At 1200 yesterday (10 April) a Death Gun Salute was fired to mark the death of His Royal Highness, Prince Philip, The Duke of Edinburgh. Across the United Kingdom, in Gibraltar and on HM Ships at sea, saluting batteries fired 41 rounds at one round every minute for 40 minutes. The public were encouraged to observe the gun salutes from home, they took place behind closed doors but broadcast online and on television.
In London, The King’s Troop Royal Horse Artillery rode out from their base at Napier Lines, Woolwich Barracks, onto the Parade Ground with 71 horses, 36 of them pulling six 13-pounder field guns dating from the First World War. Their guns fired at the same time as those fired by the Honourable Artillery Company’s Light Guns at the Tower of London and by units from all corners of the United Kingdom including Belfast, Cardiff and Edinburgh, and British Overseas Territory Gibraltar. At sea, guns fired from Royal Navy saluting warships.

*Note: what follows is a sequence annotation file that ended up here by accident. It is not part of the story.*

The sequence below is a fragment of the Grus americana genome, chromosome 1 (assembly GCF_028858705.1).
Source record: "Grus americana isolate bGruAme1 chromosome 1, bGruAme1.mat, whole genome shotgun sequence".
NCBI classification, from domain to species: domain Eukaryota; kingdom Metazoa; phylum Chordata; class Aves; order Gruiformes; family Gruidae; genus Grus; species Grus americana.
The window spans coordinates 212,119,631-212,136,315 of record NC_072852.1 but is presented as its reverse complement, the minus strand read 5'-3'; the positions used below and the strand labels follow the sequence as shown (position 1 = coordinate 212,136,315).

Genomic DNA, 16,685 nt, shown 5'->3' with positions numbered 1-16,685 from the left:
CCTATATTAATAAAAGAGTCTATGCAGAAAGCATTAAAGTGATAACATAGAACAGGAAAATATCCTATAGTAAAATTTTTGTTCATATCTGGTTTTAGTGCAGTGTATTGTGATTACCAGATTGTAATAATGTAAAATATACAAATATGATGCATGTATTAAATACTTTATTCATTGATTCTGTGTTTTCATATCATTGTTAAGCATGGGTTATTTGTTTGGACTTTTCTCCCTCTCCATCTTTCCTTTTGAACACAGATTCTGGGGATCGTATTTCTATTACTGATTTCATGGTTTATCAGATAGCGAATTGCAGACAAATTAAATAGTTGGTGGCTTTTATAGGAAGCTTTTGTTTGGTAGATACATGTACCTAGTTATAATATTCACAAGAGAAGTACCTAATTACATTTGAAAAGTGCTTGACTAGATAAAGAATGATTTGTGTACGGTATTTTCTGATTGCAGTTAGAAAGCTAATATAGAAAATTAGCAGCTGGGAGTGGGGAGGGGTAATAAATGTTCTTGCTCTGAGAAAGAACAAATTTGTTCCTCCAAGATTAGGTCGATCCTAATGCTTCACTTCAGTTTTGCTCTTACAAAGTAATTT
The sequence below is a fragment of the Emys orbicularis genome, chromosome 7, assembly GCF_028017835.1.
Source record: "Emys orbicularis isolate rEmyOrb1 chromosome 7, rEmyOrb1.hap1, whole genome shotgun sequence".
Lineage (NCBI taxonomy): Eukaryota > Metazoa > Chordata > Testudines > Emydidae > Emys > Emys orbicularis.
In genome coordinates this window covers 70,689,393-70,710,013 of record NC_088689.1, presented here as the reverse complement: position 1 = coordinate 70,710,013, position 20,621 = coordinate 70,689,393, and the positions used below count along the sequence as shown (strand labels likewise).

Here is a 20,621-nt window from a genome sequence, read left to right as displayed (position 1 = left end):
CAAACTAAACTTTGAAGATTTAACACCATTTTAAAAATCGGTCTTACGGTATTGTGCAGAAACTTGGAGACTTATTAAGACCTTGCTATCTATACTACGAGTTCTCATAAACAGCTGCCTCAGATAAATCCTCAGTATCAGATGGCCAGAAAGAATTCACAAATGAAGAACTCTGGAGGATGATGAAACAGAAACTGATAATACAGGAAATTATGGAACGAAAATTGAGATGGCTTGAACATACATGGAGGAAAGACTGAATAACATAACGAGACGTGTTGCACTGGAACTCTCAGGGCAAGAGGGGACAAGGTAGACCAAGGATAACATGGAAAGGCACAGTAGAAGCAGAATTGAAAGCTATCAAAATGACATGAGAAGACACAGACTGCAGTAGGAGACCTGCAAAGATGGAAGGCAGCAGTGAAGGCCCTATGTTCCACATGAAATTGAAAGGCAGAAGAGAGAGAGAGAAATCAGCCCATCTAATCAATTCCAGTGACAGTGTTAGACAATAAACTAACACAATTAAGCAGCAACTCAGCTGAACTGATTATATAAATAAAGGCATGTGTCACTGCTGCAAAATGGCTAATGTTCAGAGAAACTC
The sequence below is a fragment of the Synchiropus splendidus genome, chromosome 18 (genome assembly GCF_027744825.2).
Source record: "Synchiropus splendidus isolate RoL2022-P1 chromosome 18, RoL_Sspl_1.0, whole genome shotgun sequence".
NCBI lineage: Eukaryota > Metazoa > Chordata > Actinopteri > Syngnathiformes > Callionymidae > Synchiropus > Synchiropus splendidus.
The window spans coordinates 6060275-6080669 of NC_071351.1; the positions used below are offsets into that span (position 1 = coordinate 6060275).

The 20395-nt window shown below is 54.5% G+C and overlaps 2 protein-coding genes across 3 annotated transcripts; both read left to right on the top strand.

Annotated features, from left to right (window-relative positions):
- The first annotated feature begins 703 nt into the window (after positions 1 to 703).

The same guns that were used at Woolwich Barracks were also fired for Prince Philip’s wedding to Her Majesty in 1947 and at Her Majesty’s coronation six years later in 1953.
The tradition of gun salutes routinely being fired throughout the country to mark significant national events dates centuries, and there are historical records of salutes taking place as early as the 14th century when guns and ammunition began to be adopted widely. Similar gun salutes were fired to mark the death of Queen Victoria in 1901 and Winston Churchill in 1965.
Images: Crown Copyright 2021